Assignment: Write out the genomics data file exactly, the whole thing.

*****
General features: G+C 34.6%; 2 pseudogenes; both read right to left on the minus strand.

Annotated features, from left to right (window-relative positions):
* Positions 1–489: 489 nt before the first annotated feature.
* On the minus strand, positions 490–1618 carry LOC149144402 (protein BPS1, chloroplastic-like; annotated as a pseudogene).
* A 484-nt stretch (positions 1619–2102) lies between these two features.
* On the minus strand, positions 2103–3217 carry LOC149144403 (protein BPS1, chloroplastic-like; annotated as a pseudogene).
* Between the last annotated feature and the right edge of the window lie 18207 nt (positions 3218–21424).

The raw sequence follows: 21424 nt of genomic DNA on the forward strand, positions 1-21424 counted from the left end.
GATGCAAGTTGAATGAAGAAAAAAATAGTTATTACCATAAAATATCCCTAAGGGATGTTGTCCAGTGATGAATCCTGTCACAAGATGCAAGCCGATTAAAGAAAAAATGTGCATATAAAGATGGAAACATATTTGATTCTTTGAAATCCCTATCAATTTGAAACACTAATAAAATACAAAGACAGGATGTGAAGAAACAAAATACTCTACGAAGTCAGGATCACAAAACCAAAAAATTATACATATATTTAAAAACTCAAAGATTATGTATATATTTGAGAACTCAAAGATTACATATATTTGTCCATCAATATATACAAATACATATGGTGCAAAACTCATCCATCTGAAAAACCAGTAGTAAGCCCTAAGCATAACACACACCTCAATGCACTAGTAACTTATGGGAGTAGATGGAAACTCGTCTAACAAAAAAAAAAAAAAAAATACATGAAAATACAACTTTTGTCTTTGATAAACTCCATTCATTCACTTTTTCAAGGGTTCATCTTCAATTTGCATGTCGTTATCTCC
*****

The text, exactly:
General features: G+C 34.6%; 2 pseudogenes; both read right to left on the minus strand.

Annotated features, from left to right (window-relative positions):
* Positions 1–489: 489 nt before the first annotated feature.
* On the minus strand, positions 490–1618 carry LOC149144402 (protein BPS1, chloroplastic-like; annotated as a pseudogene).
* A 484-nt stretch (positions 1619–2102) lies between these two features.
* On the minus strand, positions 2103–3217 carry LOC149144403 (protein BPS1, chloroplastic-like; annotated as a pseudogene).
* Between the last annotated feature and the right edge of the window lie 18207 nt (positions 3218–21424).

The raw sequence follows: 21424 nt of genomic DNA on the forward strand, positions 1-21424 counted from the left end.
GATGCAAGTTGAATGAAGAAAAAAATAGTTATTACCATAAAATATCCCTAAGGGATGTTGTCCAGTGATGAATCCTGTCACAAGATGCAAGCCGATTAAAGAAAAAATGTGCATATAAAGATGGAAACATATTTGATTCTTTGAAATCCCTATCAATTTGAAACACTAATAAAATACAAAGACAGGATGTGAAGAAACAAAATACTCTACGAAGTCAGGATCACAAAACCAAAAAATTATACATATATTTAAAAACTCAAAGATTATGTATATATTTGAGAACTCAAAGATTACATATATTTGTCCATCAATATATACAAATACATATGGTGCAAAACTCATCCATCTGAAAAACCAGTAGTAAGCCCTAAGCATAACACACACCTCAATGCACTAGTAACTTATGGGAGTAGATGGAAACTCGTCTAACAAAAAAAAAAAAAAAAATACATGAAAATACAACTTTTGTCTTTGATAAACTCCATTCATTCACTTTTTCAAGGGTTCATCTTCAATTTGCATGTCGTTATCTCC